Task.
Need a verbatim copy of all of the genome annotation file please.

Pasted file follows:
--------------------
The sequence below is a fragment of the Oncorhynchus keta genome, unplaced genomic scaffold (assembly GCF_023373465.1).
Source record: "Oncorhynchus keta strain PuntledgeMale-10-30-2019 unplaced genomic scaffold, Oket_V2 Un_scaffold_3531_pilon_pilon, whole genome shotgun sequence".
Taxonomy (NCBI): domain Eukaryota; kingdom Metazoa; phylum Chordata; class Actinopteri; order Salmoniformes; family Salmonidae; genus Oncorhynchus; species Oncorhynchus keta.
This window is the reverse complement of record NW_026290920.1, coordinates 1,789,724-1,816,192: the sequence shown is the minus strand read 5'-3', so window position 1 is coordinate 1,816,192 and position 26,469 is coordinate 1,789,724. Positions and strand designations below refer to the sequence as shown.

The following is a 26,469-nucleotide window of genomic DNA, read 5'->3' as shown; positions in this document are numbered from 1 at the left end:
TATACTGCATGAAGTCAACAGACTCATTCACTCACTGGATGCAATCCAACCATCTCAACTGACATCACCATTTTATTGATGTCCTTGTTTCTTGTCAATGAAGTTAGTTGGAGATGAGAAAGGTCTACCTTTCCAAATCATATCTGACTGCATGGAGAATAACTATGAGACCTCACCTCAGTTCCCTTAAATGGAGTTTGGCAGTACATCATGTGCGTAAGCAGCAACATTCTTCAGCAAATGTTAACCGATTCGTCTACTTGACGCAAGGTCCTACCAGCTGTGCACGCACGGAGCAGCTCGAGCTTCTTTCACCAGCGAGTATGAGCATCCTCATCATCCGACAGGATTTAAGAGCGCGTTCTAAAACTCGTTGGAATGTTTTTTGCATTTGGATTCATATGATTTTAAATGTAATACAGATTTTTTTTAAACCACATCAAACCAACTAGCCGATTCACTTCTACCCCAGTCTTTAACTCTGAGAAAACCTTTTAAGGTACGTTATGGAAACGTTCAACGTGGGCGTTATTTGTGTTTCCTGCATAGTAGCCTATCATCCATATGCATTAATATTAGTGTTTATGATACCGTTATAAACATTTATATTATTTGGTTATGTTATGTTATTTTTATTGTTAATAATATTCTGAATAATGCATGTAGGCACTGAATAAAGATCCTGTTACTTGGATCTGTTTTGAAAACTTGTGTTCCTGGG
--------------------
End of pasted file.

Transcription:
The sequence below is a fragment of the Oncorhynchus keta genome, unplaced genomic scaffold (assembly GCF_023373465.1).
Source record: "Oncorhynchus keta strain PuntledgeMale-10-30-2019 unplaced genomic scaffold, Oket_V2 Un_scaffold_3531_pilon_pilon, whole genome shotgun sequence".
Taxonomy (NCBI): domain Eukaryota; kingdom Metazoa; phylum Chordata; class Actinopteri; order Salmoniformes; family Salmonidae; genus Oncorhynchus; species Oncorhynchus keta.
This window is the reverse complement of record NW_026290920.1, coordinates 1,789,724-1,816,192: the sequence shown is the minus strand read 5'-3', so window position 1 is coordinate 1,816,192 and position 26,469 is coordinate 1,789,724. Positions and strand designations below refer to the sequence as shown.

The following is a 26,469-nucleotide window of genomic DNA, read 5'->3' as shown; positions in this document are numbered from 1 at the left end:
TATACTGCATGAAGTCAACAGACTCATTCACTCACTGGATGCAATCCAACCATCTCAACTGACATCACCATTTTATTGATGTCCTTGTTTCTTGTCAATGAAGTTAGTTGGAGATGAGAAAGGTCTACCTTTCCAAATCATATCTGACTGCATGGAGAATAACTATGAGACCTCACCTCAGTTCCCTTAAATGGAGTTTGGCAGTACATCATGTGCGTAAGCAGCAACATTCTTCAGCAAATGTTAACCGATTCGTCTACTTGACGCAAGGTCCTACCAGCTGTGCACGCACGGAGCAGCTCGAGCTTCTTTCACCAGCGAGTATGAGCATCCTCATCATCCGACAGGATTTAAGAGCGCGTTCTAAAACTCGTTGGAATGTTTTTTGCATTTGGATTCATATGATTTTAAATGTAATACAGATTTTTTTTAAACCACATCAAACCAACTAGCCGATTCACTTCTACCCCAGTCTTTAACTCTGAGAAAACCTTTTAAGGTACGTTATGGAAACGTTCAACGTGGGCGTTATTTGTGTTTCCTGCATAGTAGCCTATCATCCATATGCATTAATATTAGTGTTTATGATACCGTTATAAACATTTATATTATTTGGTTATGTTATGTTATTTTTATTGTTAATAATATTCTGAATAATGCATGTAGGCACTGAATAAAGATCCTGTTACTTGGATCTGTTTTGAAAACTTGTGTTCCTGGG